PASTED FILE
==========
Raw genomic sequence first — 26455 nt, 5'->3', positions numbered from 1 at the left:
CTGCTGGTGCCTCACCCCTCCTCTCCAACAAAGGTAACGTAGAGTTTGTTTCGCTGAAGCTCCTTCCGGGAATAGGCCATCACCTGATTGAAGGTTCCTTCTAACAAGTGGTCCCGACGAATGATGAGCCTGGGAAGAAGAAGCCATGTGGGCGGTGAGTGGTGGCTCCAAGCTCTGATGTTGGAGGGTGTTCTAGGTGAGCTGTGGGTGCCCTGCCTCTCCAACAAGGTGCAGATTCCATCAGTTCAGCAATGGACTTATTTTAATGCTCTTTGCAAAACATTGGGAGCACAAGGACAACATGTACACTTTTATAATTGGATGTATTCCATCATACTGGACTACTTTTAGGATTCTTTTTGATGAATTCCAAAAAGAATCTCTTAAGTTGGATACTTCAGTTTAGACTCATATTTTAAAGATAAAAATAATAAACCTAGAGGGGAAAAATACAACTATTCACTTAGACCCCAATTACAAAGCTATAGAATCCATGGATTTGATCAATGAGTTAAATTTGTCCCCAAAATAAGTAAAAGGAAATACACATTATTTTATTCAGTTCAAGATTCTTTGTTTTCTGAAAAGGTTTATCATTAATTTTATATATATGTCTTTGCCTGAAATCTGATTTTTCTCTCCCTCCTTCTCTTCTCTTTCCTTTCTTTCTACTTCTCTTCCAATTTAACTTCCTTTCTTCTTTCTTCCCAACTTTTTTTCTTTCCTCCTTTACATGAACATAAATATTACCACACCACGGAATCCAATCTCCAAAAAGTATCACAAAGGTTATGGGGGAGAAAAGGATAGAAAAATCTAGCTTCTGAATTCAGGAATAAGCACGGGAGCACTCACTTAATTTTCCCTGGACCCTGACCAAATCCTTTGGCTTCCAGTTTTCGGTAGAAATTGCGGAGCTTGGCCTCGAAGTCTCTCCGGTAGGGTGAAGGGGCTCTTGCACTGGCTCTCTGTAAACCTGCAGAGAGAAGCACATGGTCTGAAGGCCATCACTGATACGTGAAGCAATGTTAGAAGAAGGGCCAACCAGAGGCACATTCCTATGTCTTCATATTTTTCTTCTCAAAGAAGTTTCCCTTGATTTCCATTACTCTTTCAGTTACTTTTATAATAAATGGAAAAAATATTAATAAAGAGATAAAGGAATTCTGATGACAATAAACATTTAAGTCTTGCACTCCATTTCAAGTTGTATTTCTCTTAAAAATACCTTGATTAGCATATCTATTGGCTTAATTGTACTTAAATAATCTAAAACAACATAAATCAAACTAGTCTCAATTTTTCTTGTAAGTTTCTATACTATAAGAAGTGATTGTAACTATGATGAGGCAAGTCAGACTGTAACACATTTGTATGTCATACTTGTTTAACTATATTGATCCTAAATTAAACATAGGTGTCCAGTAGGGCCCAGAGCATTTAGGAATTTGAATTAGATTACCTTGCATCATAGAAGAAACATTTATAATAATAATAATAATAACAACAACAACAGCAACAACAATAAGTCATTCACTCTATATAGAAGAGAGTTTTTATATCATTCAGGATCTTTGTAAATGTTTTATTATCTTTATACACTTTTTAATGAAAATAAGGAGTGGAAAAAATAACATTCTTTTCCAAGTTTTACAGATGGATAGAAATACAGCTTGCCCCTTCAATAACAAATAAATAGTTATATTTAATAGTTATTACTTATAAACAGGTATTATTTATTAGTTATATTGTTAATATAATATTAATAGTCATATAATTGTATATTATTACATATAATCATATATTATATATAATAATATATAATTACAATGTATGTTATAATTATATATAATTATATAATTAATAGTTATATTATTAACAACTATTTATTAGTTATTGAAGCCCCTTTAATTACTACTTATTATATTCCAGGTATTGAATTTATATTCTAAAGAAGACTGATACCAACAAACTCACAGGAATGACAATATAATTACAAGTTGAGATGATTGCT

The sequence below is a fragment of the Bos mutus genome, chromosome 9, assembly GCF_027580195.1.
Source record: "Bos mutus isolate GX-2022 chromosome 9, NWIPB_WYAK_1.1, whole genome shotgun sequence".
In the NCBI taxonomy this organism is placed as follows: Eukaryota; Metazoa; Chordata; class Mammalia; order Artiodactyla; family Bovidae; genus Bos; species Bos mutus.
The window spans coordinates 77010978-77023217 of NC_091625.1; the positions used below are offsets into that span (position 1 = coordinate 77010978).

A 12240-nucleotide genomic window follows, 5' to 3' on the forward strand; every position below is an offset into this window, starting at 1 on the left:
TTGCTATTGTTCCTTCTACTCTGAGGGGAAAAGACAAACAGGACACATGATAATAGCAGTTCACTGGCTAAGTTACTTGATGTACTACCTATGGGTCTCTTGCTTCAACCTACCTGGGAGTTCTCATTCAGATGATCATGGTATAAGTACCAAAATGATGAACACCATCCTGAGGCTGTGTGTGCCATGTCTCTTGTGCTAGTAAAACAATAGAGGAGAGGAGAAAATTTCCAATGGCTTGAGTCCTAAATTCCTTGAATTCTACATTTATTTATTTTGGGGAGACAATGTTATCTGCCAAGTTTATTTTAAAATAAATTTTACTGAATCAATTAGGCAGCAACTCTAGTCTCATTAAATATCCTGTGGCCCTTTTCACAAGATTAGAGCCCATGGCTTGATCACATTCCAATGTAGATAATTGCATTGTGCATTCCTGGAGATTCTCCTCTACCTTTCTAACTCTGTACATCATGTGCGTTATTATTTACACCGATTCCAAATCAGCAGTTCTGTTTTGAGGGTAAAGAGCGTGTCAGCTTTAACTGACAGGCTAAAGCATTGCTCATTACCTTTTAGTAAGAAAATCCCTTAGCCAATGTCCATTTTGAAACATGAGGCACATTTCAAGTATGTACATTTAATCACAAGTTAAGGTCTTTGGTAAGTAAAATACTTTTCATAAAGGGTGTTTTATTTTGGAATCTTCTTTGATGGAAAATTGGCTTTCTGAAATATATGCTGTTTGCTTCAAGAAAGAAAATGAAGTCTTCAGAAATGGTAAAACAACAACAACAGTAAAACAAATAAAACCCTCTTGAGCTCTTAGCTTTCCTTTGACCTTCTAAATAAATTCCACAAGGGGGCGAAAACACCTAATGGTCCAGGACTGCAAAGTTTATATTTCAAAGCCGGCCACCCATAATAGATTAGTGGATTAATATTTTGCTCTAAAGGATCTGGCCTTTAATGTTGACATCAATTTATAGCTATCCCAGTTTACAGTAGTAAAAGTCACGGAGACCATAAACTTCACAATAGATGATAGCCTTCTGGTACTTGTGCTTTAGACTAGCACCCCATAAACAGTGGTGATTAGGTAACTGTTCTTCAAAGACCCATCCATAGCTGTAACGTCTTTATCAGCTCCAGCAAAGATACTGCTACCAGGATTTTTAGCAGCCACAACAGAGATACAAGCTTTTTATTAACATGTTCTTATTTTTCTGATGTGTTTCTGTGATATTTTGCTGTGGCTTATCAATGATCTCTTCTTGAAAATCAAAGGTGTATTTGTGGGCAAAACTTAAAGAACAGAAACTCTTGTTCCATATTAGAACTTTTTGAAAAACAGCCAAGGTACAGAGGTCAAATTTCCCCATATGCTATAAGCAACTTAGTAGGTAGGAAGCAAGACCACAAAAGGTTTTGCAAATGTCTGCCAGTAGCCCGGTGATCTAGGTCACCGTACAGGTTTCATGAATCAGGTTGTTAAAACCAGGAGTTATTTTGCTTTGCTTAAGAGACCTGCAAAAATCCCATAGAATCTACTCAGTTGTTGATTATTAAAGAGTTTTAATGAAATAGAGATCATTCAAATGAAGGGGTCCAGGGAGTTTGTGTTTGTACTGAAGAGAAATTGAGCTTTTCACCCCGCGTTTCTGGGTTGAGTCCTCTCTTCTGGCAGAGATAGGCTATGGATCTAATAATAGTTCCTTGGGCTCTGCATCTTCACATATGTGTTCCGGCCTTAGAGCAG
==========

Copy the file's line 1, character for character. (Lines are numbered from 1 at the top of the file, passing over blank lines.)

Raw genomic sequence first — 26455 nt, 5'->3', positions numbered from 1 at the left: